Content Literacy 101

Setting Purpose (from Do I Really Have to Teach Reading?)

"If we don't help students pull out essential information by giving them a purpose for their reading, they will often get lost in the extraneous details. When we share a clear instructional purpose, we give our students a lens through which to read the piece."    
--Cris Tovani 
Why use it?
As the above quote points out, many students get lost in the details when reading a difficult text. Content textbooks (especially science and history) often provide confusing details such as proper names and dates that mask the main subject. While some teachers may feel that providing a purpose "dumbs down" a student's reading of the text, it often has the opposite effect by increasing the student's comprehension. 

How do I use it?
Before you can tell your students what their purpose is in reading a certain text, you need to determine for yourself what that purpose should be. The following steps will guide you in deciding what the students should get from the reading:

Procedure: Finding Your Instructional Purpose

1. "Decide what students should know after reading the piece. Focus on essential information only.
2. Anticipate what might cause difficulty:
  • Are students lacking background knowledge?
  • Will difficult vocabulary interfere with meaning?
  • Will difficult concepts need to be explained further?
  • Is the text about challenging subject matter?
  • Is the text organized in a confusing matter? 
3. Model how you would negotiate difficulty. Try thinking out loud at one of the places      where you anticipate students will experience difficulty. Give them a tip on how to negotiate the next part.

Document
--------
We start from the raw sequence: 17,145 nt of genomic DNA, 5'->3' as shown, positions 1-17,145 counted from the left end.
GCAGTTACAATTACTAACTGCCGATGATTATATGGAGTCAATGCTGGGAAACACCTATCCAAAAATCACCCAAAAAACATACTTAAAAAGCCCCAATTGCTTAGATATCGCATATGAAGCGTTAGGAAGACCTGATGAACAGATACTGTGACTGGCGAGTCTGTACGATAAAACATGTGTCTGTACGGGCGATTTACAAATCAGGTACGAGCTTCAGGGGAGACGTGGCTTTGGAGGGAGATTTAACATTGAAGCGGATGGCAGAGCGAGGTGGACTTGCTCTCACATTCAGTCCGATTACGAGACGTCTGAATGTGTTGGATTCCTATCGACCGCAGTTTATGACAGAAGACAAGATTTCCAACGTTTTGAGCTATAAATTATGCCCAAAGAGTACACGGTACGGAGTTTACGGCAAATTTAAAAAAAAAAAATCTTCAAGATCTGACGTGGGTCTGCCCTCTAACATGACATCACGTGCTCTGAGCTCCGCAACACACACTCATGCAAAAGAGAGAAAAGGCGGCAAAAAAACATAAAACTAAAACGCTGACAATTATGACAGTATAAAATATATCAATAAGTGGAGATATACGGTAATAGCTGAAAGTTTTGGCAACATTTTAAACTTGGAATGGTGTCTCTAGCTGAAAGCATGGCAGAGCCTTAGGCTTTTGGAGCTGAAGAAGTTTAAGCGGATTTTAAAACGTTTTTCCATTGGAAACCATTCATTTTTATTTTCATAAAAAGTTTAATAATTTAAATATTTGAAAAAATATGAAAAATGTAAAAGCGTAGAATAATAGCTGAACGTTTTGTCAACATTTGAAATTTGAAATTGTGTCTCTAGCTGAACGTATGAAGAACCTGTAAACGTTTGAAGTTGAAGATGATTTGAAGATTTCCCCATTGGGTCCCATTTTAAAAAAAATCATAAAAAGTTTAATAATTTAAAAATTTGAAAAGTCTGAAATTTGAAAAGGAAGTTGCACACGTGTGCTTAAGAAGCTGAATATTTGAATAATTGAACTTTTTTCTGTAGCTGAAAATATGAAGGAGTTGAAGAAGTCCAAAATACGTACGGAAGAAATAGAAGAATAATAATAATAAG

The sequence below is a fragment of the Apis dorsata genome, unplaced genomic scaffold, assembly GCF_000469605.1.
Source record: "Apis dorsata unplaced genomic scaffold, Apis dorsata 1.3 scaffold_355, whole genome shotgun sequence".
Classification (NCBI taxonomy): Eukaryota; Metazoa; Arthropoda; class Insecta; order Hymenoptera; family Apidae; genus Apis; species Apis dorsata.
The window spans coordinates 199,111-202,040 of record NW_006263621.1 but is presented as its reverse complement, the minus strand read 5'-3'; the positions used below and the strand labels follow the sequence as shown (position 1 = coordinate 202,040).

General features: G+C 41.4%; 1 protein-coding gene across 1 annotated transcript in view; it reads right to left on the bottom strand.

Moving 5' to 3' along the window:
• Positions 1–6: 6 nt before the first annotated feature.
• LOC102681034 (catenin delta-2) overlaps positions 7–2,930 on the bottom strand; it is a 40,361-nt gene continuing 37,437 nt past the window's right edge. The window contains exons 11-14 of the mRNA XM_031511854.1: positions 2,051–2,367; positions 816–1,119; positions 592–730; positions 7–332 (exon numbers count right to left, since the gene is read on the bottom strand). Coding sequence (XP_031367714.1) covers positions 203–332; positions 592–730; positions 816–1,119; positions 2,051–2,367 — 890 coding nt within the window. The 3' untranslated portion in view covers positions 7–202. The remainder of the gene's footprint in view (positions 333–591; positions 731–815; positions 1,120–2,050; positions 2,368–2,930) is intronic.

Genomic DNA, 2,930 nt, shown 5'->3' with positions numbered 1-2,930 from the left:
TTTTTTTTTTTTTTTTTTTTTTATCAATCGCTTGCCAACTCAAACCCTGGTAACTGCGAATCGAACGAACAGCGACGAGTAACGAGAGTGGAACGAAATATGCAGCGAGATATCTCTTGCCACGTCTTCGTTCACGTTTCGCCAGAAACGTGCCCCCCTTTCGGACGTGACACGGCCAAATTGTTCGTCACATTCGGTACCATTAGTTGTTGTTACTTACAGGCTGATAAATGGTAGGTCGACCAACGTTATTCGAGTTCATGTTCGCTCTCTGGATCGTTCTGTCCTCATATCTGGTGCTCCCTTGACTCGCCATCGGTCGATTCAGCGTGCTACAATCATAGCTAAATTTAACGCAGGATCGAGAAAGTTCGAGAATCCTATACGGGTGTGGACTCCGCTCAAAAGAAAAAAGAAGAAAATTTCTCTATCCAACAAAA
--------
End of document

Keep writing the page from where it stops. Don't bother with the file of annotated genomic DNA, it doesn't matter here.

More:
4. What do you want them to be able to do with the information once they have finished reading? How will they hold their thinking so the can return to it later to use in a discussion, a paper, or a project?
5. Model how they should hold their thinking and provide tools. Should they mark text, use sticky notes, complete a double-entry diary?"

What do I do now?
Now that you have an instructional purpose for the reading, you just need to share it with your students. This purpose is often called an objective. This can be as simple as saying:

"After you are done reading today, I want you to be able to ____________."

You should incorporate this purpose into the lesson for the day, and have students do something with it (either with the information you wanted them to get, or using the concept you wanted them to understand). 

NOTE: Make sure you reconnect with this purpose after the reading! Look under the "Post-Reading" strategies to get ideas for how to do this.

(Procedure and follow-up both from: Do I Really Have to Teach Reading?)